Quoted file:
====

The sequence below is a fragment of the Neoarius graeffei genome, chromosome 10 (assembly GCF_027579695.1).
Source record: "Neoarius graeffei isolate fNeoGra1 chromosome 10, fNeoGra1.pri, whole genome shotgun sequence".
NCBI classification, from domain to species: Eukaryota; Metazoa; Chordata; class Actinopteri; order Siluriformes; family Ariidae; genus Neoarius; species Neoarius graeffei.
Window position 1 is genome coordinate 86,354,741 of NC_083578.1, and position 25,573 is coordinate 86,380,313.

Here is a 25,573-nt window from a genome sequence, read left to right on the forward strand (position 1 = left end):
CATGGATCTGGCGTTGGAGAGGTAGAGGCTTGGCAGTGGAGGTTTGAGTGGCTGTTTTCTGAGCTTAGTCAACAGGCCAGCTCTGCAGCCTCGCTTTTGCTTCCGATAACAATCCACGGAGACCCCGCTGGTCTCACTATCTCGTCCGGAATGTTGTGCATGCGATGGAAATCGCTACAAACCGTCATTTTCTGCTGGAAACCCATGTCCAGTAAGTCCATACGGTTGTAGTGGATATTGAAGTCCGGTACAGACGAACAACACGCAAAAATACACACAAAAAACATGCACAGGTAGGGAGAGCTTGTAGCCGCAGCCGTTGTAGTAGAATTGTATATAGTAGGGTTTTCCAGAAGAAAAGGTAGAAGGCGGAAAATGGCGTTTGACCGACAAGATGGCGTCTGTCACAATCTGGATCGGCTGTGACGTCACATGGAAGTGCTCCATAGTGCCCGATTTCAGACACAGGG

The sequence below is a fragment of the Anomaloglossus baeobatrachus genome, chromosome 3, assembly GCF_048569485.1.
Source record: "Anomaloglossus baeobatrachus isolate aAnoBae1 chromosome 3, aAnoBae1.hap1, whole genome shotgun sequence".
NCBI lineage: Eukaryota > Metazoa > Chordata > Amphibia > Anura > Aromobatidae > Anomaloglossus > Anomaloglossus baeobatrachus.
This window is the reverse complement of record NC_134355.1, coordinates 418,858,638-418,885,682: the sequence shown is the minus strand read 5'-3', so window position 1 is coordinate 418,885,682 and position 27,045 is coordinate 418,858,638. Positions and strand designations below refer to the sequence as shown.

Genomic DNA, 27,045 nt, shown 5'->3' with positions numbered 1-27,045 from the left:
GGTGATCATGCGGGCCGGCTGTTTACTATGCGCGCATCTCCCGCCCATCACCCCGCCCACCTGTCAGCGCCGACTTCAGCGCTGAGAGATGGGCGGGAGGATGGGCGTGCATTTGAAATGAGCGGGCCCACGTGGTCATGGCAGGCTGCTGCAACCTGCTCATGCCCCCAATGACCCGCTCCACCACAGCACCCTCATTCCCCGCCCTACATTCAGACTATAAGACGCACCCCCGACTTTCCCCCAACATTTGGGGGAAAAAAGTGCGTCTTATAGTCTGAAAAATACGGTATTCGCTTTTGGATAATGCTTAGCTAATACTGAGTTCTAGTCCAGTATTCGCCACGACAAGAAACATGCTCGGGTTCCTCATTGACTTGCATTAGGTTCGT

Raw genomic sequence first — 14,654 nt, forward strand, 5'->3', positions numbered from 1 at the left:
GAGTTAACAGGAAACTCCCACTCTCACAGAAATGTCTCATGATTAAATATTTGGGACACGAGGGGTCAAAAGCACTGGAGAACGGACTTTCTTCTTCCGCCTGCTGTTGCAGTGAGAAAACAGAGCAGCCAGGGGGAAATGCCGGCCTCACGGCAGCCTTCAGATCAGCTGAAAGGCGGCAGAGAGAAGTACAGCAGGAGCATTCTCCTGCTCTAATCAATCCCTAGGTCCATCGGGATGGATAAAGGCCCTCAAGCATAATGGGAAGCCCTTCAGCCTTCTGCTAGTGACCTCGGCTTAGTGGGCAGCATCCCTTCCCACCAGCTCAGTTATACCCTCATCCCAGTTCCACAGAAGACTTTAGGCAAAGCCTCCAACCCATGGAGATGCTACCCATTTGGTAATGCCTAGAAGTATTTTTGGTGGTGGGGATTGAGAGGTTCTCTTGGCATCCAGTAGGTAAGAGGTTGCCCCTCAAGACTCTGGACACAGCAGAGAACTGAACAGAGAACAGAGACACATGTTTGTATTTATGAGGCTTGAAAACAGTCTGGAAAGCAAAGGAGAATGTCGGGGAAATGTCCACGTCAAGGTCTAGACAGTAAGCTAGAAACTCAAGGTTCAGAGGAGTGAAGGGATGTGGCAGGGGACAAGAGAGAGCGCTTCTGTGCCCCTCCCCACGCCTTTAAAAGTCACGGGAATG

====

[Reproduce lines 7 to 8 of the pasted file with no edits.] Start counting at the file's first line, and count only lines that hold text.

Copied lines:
The sequence below is a fragment of the Anomaloglossus baeobatrachus genome, chromosome 3, assembly GCF_048569485.1.
Source record: "Anomaloglossus baeobatrachus isolate aAnoBae1 chromosome 3, aAnoBae1.hap1, whole genome shotgun sequence".